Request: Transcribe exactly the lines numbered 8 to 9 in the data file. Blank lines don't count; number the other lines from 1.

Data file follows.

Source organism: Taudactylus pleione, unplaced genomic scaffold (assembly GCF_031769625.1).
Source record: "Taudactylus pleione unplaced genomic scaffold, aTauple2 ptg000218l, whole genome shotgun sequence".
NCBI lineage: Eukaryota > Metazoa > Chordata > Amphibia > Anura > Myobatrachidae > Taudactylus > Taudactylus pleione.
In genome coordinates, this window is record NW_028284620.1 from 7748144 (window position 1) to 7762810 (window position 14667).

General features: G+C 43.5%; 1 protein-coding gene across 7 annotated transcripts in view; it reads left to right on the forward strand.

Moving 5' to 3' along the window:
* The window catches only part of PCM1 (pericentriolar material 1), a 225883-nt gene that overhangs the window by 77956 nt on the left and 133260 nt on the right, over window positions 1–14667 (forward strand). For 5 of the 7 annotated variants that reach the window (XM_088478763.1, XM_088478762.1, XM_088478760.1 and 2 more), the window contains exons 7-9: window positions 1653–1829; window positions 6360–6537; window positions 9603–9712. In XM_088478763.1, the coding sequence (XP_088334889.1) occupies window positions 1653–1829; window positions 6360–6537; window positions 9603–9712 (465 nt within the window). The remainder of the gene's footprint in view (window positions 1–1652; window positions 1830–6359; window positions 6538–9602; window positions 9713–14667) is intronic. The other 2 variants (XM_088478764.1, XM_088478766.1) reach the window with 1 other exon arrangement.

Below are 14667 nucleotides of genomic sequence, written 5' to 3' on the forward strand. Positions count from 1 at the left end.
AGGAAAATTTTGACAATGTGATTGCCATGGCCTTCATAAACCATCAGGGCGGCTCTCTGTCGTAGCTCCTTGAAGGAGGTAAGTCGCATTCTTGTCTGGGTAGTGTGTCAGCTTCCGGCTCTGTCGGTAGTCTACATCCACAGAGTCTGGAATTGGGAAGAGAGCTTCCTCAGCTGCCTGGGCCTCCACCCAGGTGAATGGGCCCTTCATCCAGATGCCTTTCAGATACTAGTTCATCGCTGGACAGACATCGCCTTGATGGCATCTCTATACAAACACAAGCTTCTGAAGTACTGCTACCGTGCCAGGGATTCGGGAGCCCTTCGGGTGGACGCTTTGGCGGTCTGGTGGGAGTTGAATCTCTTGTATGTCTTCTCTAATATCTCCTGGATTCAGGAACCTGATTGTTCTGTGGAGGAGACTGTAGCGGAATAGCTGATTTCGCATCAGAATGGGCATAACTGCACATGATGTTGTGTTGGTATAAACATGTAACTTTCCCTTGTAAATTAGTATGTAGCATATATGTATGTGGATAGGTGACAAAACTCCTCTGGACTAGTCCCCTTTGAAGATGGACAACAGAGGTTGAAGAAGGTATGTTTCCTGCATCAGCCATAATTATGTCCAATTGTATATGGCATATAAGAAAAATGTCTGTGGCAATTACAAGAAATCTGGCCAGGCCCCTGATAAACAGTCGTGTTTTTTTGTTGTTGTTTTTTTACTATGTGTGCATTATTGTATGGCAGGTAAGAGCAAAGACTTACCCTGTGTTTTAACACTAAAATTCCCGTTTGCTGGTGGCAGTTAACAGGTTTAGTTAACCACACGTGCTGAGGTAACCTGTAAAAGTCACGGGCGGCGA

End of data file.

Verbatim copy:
Below are 14667 nucleotides of genomic sequence, written 5' to 3' on the forward strand. Positions count from 1 at the left end.
AGGAAAATTTTGACAATGTGATTGCCATGGCCTTCATAAACCATCAGGGCGGCTCTCTGTCGTAGCTCCTTGAAGGAGGTAAGTCGCATTCTTGTCTGGGTAGTGTGTCAGCTTCCGGCTCTGTCGGTAGTCTACATCCACAGAGTCTGGAATTGGGAAGAGAGCTTCCTCAGCTGCCTGGGCCTCCACCCAGGTGAATGGGCCCTTCATCCAGATGCCTTTCAGATACTAGTTCATCGCTGGACAGACATCGCCTTGATGGCATCTCTATACAAACACAAGCTTCTGAAGTACTGCTACCGTGCCAGGGATTCGGGAGCCCTTCGGGTGGACGCTTTGGCGGTCTGGTGGGAGTTGAATCTCTTGTATGTCTTCTCTAATATCTCCTGGATTCAGGAACCTGATTGTTCTGTGGAGGAGACTGTAGCGGAATAGCTGATTTCGCATCAGAATGGGCATAACTGCACATGATGTTGTGTTGGTATAAACATGTAACTTTCCCTTGTAAATTAGTATGTAGCATATATGTATGTGGATAGGTGACAAAACTCCTCTGGACTAGTCCCCTTTGAAGATGGACAACAGAGGTTGAAGAAGGTATGTTTCCTGCATCAGCCATAATTATGTCCAATTGTATATGGCATATAAGAAAAATGTCTGTGGCAATTACAAGAAATCTGGCCAGGCCCCTGATAAACAGTCGTGTTTTTTTGTTGTTGTTTTTTTACTATGTGTGCATTATTGTATGGCAGGTAAGAGCAAAGACTTACCCTGTGTTTTAACACTAAAATTCCCGTTTGCTGGTGGCAGTTAACAGGTTTAGTTAACCACACGTGCTGAGGTAACCTGTAAAAGTCACGGGCGGCGA